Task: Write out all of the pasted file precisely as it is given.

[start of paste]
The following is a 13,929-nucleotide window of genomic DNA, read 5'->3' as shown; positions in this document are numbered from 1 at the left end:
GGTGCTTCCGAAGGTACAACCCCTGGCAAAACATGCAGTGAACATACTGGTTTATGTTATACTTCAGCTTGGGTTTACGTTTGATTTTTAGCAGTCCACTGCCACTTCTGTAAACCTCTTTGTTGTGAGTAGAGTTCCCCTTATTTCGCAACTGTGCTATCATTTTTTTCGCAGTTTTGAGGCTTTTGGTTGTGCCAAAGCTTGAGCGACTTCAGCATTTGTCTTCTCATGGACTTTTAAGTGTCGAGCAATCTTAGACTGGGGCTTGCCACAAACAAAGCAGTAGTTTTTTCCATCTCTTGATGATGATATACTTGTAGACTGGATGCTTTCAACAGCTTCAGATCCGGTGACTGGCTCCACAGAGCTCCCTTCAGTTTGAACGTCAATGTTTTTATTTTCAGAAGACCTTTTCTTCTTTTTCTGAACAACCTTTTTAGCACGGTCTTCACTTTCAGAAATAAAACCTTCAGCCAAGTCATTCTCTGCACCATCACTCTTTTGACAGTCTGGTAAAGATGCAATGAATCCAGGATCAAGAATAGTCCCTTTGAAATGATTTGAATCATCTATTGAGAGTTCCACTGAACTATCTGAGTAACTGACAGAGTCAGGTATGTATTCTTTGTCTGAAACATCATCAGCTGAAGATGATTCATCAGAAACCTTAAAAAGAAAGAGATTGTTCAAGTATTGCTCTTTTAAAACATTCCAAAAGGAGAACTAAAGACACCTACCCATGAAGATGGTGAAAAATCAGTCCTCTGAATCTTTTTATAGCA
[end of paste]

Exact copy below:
The following is a 13,929-nucleotide window of genomic DNA, read 5'->3' as shown; positions in this document are numbered from 1 at the left end:
GGTGCTTCCGAAGGTACAACCCCTGGCAAAACATGCAGTGAACATACTGGTTTATGTTATACTTCAGCTTGGGTTTACGTTTGATTTTTAGCAGTCCACTGCCACTTCTGTAAACCTCTTTGTTGTGAGTAGAGTTCCCCTTATTTCGCAACTGTGCTATCATTTTTTTCGCAGTTTTGAGGCTTTTGGTTGTGCCAAAGCTTGAGCGACTTCAGCATTTGTCTTCTCATGGACTTTTAAGTGTCGAGCAATCTTAGACTGGGGCTTGCCACAAACAAAGCAGTAGTTTTTTCCATCTCTTGATGATGATATACTTGTAGACTGGATGCTTTCAACAGCTTCAGATCCGGTGACTGGCTCCACAGAGCTCCCTTCAGTTTGAACGTCAATGTTTTTATTTTCAGAAGACCTTTTCTTCTTTTTCTGAACAACCTTTTTAGCACGGTCTTCACTTTCAGAAATAAAACCTTCAGCCAAGTCATTCTCTGCACCATCACTCTTTTGACAGTCTGGTAAAGATGCAATGAATCCAGGATCAAGAATAGTCCCTTTGAAATGATTTGAATCATCTATTGAGAGTTCCACTGAACTATCTGAGTAACTGACAGAGTCAGGTATGTATTCTTTGTCTGAAACATCATCAGCTGAAGATGATTCATCAGAAACCTTAAAAAGAAAGAGATTGTTCAAGTATTGCTCTTTTAAAACATTCCAAAAGGAGAACTAAAGACACCTACCCATGAAGATGGTGAAAAATCAGTCCTCTGAATCTTTTTATAGCA